SPRINGFIELD >> President Barack Obama's last State of the Union address was a call for a policy that contradicts the achievements of his presidency.
He asked Congress to pass the Trans-Pacific Partnership (TPP), a controversial "trade" deal that would undermine Obama's legacy of economic recovery, climate, health care access, LGBT equality, financial reform, and the rescue of the U.S. auto industry.
The final TPP text was finally released in November after seven years of secret negotiations during which 500 official U.S. trade advisors representing corporate interests had special access and Congress, the public and press were shut out.
While President Obama boasted about the American jobs he has created, the TPP makes it cheaper and less risky to offshore more American jobs to low wage countries like Vietnam and Malaysia where the minimum wage is less than one dollar per hour.
Massachusetts has lost more than 173,000 manufacturing jobs — more than 40 percent — since the 1994 North American Free Trade Agreement (NAFTA) and the World Trade Organization agreements took effect. Nearly five million manufacturing jobs have been lost nationwide. A recent economic study concluded that after potential gains and losses, the TPP could cost another 450,000 American jobs.
U.S. manufacturing workers that lose jobs to trade and find reemployment are typically forced to take pay cuts. Three of every five who were rehired in 2014 took home smaller paychecks, and one in three lost greater than 20 percent, according to Department of Labor data.
The richest 10 percent in Massachusetts are now capturing nearly half of all income in the state — a degree of inequality not seen in 100 years. Study after study has produced an academic consensus that status quo trade has contributed to today's unprecedented rise in income inequality. NAFTA-style pacts have promoted the offshoring of well-paying U.S. manufacturing jobs, causing broad middle-class wage stagnation as trade-displaced workers compete for lower-paying, non-offshoreable service sector jobs.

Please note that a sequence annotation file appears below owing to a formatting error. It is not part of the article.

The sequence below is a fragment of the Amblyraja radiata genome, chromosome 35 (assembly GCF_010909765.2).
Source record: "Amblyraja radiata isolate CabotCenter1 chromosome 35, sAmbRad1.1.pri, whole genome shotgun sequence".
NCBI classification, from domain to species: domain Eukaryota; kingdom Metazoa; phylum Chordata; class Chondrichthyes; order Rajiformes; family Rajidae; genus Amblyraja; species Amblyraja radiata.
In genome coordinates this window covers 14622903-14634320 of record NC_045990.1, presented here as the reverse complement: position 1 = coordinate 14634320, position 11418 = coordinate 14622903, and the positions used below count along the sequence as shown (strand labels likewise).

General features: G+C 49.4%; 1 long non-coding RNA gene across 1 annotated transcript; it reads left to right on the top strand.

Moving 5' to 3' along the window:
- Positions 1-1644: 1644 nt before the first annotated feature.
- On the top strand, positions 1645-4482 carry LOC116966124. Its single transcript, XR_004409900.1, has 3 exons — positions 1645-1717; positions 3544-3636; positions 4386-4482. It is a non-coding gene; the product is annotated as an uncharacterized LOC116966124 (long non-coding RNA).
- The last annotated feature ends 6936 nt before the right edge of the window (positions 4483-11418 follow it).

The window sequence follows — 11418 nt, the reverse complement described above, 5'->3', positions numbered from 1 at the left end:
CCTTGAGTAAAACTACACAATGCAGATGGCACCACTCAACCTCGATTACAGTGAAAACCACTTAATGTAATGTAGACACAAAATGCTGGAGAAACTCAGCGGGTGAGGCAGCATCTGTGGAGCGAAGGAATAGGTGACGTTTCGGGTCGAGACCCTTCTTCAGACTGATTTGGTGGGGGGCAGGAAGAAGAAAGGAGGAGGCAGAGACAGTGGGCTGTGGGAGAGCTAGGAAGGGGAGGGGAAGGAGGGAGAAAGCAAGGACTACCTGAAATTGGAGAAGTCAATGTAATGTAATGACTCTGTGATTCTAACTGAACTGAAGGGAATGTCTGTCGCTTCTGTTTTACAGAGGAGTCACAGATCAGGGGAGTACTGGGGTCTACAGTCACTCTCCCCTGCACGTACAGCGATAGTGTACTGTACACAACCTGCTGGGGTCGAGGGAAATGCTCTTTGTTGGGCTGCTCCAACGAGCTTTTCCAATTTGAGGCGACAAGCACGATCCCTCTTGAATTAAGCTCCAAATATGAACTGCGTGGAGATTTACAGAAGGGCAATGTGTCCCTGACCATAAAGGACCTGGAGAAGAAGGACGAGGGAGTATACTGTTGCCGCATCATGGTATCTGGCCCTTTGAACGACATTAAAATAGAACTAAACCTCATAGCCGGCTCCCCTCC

While President Obama deserves credit for reviving our economy after the financial crisis, the only official U.S. government study modeling TPP's outcomes, published by the Department of Agriculture, finds that the TPP would deliver zero percent economic growth. The TPP would even undermine the president's rescue of the U.S. auto industry, which saved thousands of U.S. jobs.
So why is President Obama pushing the TPP? He said it provides tax cuts on 18,000 products and thus would boost exports. But we already have free trade deals that cut these taxes with the TPP countries accounting for 80 percent of the TPP bloc's economic activity. And we do not even sell a majority of the 18,000 products that get the tax cuts.
Good for Wall Street
President Obama also said we need TPP to counter China. But the final TPP text rolls back national security language included in all past U.S. trade deals for a decade. And, the TPP rules would undermine our national interests and weaken us by providing benefits for firms that offshore American jobs, give banks new tools to roll back Wall Street regulations, and empower foreign firms to "sue" the U.S. government and raid our Treasury over our health and environmental policies.
The TPP is the opposite of Obama's 2008 campaign promise to renegotiate NAFTA. Obama must choose between his agenda and its legacy, or the TPP: he cannot have both.